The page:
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ADVANCE Discourse: Lab

Emerging PCR trends

Published December 27, 2013 2:50 PM by Michael Jones

Digital technology is a factor that affects almost every field across the country. Specifically, the implementation of digital counterparts to traditional tests and assays in the clinical testing industry has already started to leave a mark on the field. While the introduction of new techniques is common in the evolving backdrop of the industry, a new digital approach to polymerase chain reaction (PCR) tests is proving to have several benefits over its traditional predecessor.

In a recent news release from Dark Daily, the benefits of digital PCR testing approaches are singled out as a step towards more precise results due to a number of factors. It discussed the high sensitivity delivered by a digital PCR test, noting the test’s ability to “target specific DNA sequences in just one molecule of DNA.” This precision allows the digitalized PCRs to find inconsistencies or variances in mutant alleles, in some cases leading to entirely new assays. An example of this would be the introduction of Microbiome SenseIT bsh test developed by Jorge Ganopolsky, PhD, and his research team for Canada-based Company, Micropharma Limited.

According to the briefing, the test analyzes the amount of the bile salt hydroiase (bsh) gene in samples from the patient’s gut. BSH “produces an enzyme active in the human GI tract that modified bile acid for the benefit of its host,” and low numbers can result in complicated and disorders such as inflammatory bowel disease, irritable bowel syndrome and even Type 2 diabetes. The Microbiome SenseIT bsh test utilizes a droplet-based platform from Bio-Rad, which provides 95% accuracy and a quick turnaround time.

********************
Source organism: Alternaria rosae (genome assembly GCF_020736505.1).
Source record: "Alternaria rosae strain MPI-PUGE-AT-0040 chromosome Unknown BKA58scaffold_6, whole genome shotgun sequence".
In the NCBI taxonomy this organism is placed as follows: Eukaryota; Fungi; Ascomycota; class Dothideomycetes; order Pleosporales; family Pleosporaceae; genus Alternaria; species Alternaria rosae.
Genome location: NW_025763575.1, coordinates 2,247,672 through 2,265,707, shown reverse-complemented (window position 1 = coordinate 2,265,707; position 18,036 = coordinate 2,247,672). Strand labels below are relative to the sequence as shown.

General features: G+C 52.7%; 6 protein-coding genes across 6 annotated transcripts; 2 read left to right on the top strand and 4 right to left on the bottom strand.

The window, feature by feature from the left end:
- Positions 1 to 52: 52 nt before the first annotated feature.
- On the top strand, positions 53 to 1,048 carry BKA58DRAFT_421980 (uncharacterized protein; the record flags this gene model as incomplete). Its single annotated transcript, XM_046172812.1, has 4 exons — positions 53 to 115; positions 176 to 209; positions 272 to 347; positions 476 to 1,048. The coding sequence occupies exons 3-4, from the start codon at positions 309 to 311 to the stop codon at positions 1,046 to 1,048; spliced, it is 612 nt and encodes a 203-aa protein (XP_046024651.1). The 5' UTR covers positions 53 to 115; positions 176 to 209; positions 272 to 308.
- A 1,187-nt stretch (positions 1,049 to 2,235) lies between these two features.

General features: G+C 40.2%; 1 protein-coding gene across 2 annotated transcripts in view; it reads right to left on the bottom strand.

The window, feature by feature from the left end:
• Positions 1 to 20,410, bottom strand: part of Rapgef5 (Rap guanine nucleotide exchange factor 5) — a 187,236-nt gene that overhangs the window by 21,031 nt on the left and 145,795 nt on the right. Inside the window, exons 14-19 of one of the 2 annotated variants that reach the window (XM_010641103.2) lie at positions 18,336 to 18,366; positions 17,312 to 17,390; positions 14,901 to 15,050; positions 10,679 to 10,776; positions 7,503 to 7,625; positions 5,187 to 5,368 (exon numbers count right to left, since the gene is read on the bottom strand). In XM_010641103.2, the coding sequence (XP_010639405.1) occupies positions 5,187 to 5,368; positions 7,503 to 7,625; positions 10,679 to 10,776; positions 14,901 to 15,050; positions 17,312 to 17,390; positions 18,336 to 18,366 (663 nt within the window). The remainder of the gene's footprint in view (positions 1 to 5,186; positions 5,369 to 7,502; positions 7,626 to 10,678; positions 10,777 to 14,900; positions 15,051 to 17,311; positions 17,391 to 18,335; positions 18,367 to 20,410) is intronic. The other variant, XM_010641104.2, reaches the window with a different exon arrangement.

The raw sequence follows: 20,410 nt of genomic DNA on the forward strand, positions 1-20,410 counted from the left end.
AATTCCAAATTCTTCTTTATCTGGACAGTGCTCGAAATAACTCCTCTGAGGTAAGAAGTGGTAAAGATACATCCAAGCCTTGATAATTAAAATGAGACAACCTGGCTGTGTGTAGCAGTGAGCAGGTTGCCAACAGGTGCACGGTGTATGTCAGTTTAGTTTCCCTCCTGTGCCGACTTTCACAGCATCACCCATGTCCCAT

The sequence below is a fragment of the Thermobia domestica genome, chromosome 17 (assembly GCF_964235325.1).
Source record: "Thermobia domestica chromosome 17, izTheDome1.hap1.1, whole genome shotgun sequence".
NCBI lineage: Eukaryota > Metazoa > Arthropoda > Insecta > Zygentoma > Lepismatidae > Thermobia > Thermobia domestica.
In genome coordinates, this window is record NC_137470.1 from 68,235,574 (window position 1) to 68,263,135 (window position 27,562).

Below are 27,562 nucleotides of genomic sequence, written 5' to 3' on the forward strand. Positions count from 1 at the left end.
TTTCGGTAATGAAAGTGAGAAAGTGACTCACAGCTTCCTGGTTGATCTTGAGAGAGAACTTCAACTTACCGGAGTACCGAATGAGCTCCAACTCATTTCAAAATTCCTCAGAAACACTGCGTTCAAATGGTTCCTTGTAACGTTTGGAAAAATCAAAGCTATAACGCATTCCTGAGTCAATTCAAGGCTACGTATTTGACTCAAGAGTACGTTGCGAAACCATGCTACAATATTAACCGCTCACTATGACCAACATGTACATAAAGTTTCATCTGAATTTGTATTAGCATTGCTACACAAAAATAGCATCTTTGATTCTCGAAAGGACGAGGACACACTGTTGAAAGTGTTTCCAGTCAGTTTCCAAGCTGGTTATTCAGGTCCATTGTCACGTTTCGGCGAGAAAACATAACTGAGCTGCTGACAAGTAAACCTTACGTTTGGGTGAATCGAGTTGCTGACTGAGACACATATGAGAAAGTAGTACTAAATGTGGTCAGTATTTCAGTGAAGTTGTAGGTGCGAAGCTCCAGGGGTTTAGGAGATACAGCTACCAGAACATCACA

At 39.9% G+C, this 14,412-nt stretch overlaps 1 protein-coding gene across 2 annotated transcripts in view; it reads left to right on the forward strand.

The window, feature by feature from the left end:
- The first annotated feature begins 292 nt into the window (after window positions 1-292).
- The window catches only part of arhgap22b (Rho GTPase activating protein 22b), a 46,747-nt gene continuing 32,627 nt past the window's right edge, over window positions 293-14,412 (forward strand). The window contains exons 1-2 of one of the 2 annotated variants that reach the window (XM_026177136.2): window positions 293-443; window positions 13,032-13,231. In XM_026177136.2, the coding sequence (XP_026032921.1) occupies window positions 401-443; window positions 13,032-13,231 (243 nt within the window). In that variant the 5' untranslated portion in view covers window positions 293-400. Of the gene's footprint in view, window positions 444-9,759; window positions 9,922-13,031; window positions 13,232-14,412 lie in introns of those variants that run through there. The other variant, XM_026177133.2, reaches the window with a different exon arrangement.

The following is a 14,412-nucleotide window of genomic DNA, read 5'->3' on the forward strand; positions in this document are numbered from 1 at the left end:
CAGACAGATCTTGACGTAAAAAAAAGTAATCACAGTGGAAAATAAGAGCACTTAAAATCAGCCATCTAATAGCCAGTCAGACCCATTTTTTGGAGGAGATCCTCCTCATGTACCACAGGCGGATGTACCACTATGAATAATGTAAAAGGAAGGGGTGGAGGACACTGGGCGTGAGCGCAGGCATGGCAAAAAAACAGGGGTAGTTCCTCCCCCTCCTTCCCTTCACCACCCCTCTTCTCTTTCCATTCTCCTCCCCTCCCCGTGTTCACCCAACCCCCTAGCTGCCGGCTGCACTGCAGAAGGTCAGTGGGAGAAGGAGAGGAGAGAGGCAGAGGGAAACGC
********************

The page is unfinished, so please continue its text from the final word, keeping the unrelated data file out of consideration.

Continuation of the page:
Other, chip-based platforms work by incorporating a disposable chip and separating samples. The briefing continued, pointing out that, “The idea is similar to drop technology in that each DNA partition ideally has one molecule of DNA and detects specific sequences using fluorescence.” Regardless of the technique or platform, digital PCRs single out molecules and target sequences specifically to provide more precision than traditional PCRs without being repeated to amplify the DNA.

According to the briefing, the current limitation of digital PCRs in terms of their application in the industry comes down to making the tool a standard for testing. This could be due to cost and ROI, a lack of familiarity with the instrument or simply a lack of applicability to certain types of research. While there are limitations, the article also noted that “expectations that wide adoption of digital PCR is inevitable. 

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